Data interpretation at the identification stage involved an initial visual check for aberrant results (e.g. significant lower fluorescent signals) compared to the controls, followed by determination of the temperature at which the sample’s −dF/dT (negative first derivative of fluorescence against temperature) value drops to baseline. Each sample was classified as non-expanded or expanded depending on whether its resumed baseline –dF/dT temperature was lower or higher than that of the selected threshold control sample.(9) Three DNA samples with well-characterised FMR1 CGG repeats of 30, 41 and 53 CGG repeats (NA06890, NA20244, NA20230) (Coriell Cell Repositories, Camden, NJ, USA) were used as controls to establish threshold/cut-off resumed baseline –dF/dT temperatures.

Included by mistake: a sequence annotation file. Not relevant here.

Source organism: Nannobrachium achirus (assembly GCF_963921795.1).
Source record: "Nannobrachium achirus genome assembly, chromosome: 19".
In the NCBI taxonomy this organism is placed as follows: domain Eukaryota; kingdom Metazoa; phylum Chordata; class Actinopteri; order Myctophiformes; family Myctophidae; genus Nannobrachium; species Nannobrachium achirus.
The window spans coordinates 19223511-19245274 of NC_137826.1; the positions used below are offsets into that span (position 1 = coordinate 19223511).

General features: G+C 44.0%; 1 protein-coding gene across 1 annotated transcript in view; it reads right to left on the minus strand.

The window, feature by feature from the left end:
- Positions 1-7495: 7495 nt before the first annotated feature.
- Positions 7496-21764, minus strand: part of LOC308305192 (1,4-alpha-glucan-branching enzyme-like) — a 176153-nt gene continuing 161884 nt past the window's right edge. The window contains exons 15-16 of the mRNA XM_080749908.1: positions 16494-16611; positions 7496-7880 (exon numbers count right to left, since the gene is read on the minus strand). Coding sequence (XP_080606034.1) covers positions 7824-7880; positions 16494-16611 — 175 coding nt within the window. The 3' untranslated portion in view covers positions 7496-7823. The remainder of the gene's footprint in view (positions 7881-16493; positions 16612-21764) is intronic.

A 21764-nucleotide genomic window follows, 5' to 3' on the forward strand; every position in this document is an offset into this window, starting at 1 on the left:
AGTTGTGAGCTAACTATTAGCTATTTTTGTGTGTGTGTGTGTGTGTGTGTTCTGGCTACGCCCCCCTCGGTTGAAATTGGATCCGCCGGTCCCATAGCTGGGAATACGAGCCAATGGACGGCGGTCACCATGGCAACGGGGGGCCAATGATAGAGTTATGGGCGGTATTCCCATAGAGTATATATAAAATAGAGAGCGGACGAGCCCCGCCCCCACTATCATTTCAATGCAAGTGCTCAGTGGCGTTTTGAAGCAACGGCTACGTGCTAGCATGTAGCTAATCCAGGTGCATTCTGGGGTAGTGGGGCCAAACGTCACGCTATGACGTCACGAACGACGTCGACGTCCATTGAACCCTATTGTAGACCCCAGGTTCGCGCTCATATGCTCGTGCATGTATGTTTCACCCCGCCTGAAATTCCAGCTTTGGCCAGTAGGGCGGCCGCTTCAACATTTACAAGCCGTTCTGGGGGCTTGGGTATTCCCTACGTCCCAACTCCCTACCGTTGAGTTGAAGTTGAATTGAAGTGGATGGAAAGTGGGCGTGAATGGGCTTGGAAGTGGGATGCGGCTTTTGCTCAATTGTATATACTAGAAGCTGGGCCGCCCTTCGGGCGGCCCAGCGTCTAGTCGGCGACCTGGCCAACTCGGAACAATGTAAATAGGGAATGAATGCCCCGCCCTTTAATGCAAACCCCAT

Sizing analysis was performed in all 109 samples using the FastFrax FMR1 Sizing Kit, which involved performing a TP-PCR reaction followed by capillary electrophoresis (CE) analysis of an aliquot of the TP-PCR product. A female FM DNA sample (NA07537, Coriell Cell Repositories) was used as a reference positive control sample. The TP-PCR assay was performed according to the manufacturer’s instructions for use in 15-mL volumes, using 100 ng of genomic DNA for each test. PCR was performed using the Bio-Rad C1000 thermal cycler (Bio-Rad Laboratories, Hercules, CA, USA). Thermal cycling comprised an initial denaturation at 95°C for 15 minutes, followed by 40 cycles of 99°C for 45 seconds, 55°C for 45 seconds, and 70°C for eight minutes with an extension of 15 seconds at each cycle, ending with a final extension at 72°C for ten minutes.(12)